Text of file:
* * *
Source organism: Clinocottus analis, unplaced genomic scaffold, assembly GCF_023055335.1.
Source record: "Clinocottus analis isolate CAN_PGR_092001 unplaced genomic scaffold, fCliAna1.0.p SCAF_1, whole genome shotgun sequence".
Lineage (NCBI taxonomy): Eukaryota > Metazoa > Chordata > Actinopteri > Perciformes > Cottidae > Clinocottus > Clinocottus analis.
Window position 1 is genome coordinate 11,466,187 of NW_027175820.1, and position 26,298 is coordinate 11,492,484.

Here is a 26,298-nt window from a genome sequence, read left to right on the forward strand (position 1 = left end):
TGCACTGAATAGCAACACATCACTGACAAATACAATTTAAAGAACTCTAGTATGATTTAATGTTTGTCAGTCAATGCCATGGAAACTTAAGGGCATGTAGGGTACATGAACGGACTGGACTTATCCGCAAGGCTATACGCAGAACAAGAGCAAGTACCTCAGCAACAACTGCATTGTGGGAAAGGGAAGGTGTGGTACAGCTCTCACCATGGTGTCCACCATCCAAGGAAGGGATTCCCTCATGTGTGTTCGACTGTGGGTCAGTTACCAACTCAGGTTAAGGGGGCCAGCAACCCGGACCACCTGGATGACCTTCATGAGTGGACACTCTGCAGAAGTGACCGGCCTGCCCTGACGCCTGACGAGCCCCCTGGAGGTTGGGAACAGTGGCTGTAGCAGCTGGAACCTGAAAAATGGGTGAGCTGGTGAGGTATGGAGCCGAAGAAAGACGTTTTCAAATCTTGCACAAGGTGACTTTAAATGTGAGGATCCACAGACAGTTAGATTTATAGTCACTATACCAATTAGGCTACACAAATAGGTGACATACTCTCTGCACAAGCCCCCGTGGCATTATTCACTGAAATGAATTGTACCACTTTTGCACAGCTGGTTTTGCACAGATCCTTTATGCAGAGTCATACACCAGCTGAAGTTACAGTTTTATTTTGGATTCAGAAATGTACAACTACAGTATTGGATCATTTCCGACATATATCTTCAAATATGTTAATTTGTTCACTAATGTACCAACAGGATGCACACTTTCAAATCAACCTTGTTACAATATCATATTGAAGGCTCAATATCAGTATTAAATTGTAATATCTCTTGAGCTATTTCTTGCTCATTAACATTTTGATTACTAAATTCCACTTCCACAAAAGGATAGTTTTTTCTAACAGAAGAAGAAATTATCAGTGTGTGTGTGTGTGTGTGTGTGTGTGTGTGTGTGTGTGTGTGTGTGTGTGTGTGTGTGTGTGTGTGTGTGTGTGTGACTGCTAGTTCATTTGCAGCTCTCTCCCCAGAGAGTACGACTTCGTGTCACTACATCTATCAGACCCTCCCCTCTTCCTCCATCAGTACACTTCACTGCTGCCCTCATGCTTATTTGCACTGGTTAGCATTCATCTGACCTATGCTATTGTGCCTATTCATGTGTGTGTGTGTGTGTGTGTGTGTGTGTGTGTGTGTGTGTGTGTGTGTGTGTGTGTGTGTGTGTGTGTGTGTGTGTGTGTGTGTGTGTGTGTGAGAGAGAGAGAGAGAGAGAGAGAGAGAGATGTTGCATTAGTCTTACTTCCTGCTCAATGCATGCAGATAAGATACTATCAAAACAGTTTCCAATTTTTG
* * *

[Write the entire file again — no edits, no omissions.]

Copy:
Source organism: Clinocottus analis, unplaced genomic scaffold, assembly GCF_023055335.1.
Source record: "Clinocottus analis isolate CAN_PGR_092001 unplaced genomic scaffold, fCliAna1.0.p SCAF_1, whole genome shotgun sequence".
Lineage (NCBI taxonomy): Eukaryota > Metazoa > Chordata > Actinopteri > Perciformes > Cottidae > Clinocottus > Clinocottus analis.
Window position 1 is genome coordinate 11,466,187 of NW_027175820.1, and position 26,298 is coordinate 11,492,484.

Here is a 26,298-nt window from a genome sequence, read left to right on the forward strand (position 1 = left end):
TGCACTGAATAGCAACACATCACTGACAAATACAATTTAAAGAACTCTAGTATGATTTAATGTTTGTCAGTCAATGCCATGGAAACTTAAGGGCATGTAGGGTACATGAACGGACTGGACTTATCCGCAAGGCTATACGCAGAACAAGAGCAAGTACCTCAGCAACAACTGCATTGTGGGAAAGGGAAGGTGTGGTACAGCTCTCACCATGGTGTCCACCATCCAAGGAAGGGATTCCCTCATGTGTGTTCGACTGTGGGTCAGTTACCAACTCAGGTTAAGGGGGCCAGCAACCCGGACCACCTGGATGACCTTCATGAGTGGACACTCTGCAGAAGTGACCGGCCTGCCCTGACGCCTGACGAGCCCCCTGGAGGTTGGGAACAGTGGCTGTAGCAGCTGGAACCTGAAAAATGGGTGAGCTGGTGAGGTATGGAGCCGAAGAAAGACGTTTTCAAATCTTGCACAAGGTGACTTTAAATGTGAGGATCCACAGACAGTTAGATTTATAGTCACTATACCAATTAGGCTACACAAATAGGTGACATACTCTCTGCACAAGCCCCCGTGGCATTATTCACTGAAATGAATTGTACCACTTTTGCACAGCTGGTTTTGCACAGATCCTTTATGCAGAGTCATACACCAGCTGAAGTTACAGTTTTATTTTGGATTCAGAAATGTACAACTACAGTATTGGATCATTTCCGACATATATCTTCAAATATGTTAATTTGTTCACTAATGTACCAACAGGATGCACACTTTCAAATCAACCTTGTTACAATATCATATTGAAGGCTCAATATCAGTATTAAATTGTAATATCTCTTGAGCTATTTCTTGCTCATTAACATTTTGATTACTAAATTCCACTTCCACAAAAGGATAGTTTTTTCTAACAGAAGAAGAAATTATCAGTGTGTGTGTGTGTGTGTGTGTGTGTGTGTGTGTGTGTGTGTGTGTGTGTGTGTGTGTGTGTGTGTGTGTGTGTGTGACTGCTAGTTCATTTGCAGCTCTCTCCCCAGAGAGTACGACTTCGTGTCACTACATCTATCAGACCCTCCCCTCTTCCTCCATCAGTACACTTCACTGCTGCCCTCATGCTTATTTGCACTGGTTAGCATTCATCTGACCTATGCTATTGTGCCTATTCATGTGTGTGTGTGTGTGTGTGTGTGTGTGTGTGTGTGTGTGTGTGTGTGTGTGTGTGTGTGTGTGTGTGTGTGTGTGTGTGTGTGTGTGTGTGTGAGAGAGAGAGAGAGAGAGAGAGAGAGAGATGTTGCATTAGTCTTACTTCCTGCTCAATGCATGCAGATAAGATACTATCAAAACAGTTTCCAATTTTTG